Despite this, it is important to be aware of the vendor supportability regarding image compilation and target environment. For example, Red Hat supports RHEL 6, UBI 7, and UBI 8 container images on both RHEL 7 and RHEL 8 container hosts (CoreOS is built from RHEL bits). Red Hat cannot guarantee that every permutation of a container image and host combination that exists will work. The same applies to any major vendor and should be considered when determining build and target running environments should supportability and security be concerned.
Building an image can be performed in various ways depending on your tool of choice. Most end-users leverage Docker to build container images by constructing a
Dockerfile instance consisting of the instructions which will be used to construct the image.
# vi /location/of/image/content/Dockerfile
RUN apk add --no-cache python2 g++ make
COPY . .
RUN yarn install --production
CMD ["node", "src/index.js"]
Dockerfile instance has been created, a single command is run to build and tag the corresponding image as is depicted below:
Example Docker Commands
# docker build /location/of/image/content/ -t helloworld:v1
Container registries are standardized file servers that are designed to host and distribute container images across various systems. The registries offer the ability for end-users to authenticate, authorize, upload, tag, and download images. Many public registries exist from various product companies to host curated & standardized supported images of content provided by the given vendor (ex. Red Hat Container Catalog) . Additionally, multiple registries offerings exist privately and/or public host an users own container images (ex. Docker Hub). Curated registries are good for partners who want to deliver solutions together, while cloud-based registries are good for end users collaborating on work.
An instance of a container registry can be created by installing a series of software packages on a hosted system or by creating an account with a cloud hosting provider (ex. DockerHub).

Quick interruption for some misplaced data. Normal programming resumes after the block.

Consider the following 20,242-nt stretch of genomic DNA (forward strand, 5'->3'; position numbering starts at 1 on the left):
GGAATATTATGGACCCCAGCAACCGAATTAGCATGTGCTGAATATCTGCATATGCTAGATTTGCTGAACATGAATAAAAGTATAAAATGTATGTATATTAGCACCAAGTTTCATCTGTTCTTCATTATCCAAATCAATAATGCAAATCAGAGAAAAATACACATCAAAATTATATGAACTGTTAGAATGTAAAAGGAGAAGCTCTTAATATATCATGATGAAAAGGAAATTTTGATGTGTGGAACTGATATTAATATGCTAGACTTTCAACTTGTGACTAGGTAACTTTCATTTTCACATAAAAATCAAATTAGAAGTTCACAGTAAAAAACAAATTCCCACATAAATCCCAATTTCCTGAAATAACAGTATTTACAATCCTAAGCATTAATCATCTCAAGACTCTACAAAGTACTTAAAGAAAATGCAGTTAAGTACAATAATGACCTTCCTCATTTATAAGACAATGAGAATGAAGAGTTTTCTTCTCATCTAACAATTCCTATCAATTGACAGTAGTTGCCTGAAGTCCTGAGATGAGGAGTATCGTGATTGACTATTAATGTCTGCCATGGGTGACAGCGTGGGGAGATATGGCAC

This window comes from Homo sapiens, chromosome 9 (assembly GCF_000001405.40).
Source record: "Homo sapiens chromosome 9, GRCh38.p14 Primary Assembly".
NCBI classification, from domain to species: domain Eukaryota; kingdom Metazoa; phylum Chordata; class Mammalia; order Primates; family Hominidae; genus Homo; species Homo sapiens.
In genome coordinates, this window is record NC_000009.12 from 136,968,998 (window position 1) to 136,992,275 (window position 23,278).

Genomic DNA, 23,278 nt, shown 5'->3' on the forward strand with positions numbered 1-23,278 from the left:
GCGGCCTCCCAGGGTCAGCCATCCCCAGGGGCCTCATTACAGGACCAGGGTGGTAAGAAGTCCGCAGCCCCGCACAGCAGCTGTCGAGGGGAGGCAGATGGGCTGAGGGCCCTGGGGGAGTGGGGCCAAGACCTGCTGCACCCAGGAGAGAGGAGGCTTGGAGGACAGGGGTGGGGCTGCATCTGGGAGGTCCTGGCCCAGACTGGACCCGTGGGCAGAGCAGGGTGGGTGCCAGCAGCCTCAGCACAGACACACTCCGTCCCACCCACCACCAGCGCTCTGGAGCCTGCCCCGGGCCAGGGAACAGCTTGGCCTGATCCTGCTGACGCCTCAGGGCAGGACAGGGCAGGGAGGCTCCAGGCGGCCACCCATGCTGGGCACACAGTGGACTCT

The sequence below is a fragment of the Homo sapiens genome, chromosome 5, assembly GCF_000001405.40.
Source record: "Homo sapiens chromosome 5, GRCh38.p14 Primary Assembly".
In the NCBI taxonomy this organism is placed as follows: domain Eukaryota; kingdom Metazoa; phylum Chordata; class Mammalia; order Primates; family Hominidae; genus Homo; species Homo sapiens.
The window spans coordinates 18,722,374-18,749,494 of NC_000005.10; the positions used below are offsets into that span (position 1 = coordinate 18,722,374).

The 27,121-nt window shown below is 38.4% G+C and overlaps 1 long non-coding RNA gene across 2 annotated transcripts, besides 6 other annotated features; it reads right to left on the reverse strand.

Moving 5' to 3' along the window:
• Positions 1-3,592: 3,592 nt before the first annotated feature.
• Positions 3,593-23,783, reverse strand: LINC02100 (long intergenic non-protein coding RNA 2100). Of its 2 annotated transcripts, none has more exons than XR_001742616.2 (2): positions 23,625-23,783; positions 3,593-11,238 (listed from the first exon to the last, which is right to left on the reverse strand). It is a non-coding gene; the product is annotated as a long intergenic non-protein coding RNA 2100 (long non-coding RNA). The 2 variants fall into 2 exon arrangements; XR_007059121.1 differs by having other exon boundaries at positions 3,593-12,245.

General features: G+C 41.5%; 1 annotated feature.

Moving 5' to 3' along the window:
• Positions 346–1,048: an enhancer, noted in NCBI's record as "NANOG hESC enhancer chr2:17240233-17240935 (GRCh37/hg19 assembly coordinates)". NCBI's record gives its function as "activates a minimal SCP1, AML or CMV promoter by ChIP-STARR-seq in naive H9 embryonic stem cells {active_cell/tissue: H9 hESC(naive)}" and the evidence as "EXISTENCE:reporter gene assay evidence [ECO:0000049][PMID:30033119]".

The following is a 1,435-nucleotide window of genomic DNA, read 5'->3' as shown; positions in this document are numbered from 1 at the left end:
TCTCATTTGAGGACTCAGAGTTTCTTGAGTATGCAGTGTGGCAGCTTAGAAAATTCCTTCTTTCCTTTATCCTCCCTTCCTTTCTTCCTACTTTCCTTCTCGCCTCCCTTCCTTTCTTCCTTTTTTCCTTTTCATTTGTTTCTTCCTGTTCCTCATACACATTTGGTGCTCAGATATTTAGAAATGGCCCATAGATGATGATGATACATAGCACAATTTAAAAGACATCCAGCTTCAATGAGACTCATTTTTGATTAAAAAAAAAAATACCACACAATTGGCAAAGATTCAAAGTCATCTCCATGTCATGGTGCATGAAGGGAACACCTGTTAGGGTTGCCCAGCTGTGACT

Once a target registry has been selected and a container image has been locally created, it can be tagged for, uploaded to and downloaded from the given registry.
Example Docker Commands
# docker login registry-1.docker.io
# docker image tag helloworld:v1 registry-1.docker.io/myadmin/helloworld:v1
# docker image push registry-1.docker.io/myadmin/helloworld:v1
After an image has been uploaded to a given registry, it can be downloaded by any container runtime that is compatible with the given image:
Example Podman & Docker Commands
# docker pull registry-1.docker.io/myadmin/helloworld:v1
# podman pull registry-1.docker.io/myadmin/helloworld:v1
2. Introduction to Kubernetes
Despite containers providing a lightweight and highly distributable means of packaging and running workloads on individual systems, container runtimes (i.e. Docker, LXC, Podman, etc.) by themselves lack the additional capabilities necessary to orchestrate workloads across various interconnected systems. These missing capabilities include virtual networking, storage coordination, remote management, and scheduling of workloads across various systems while maintaining operational awareness and interconnected system dependency management.
This need warranted the creation of various orchestration platforms over time, including Kubernetes, Mesosphere, Docker Swarm, and many home-grown solutions. Founded by Google and maintained by various large IT organizations (including Red Hat), Kubernetes has long since become the de facto standard for container orchestration.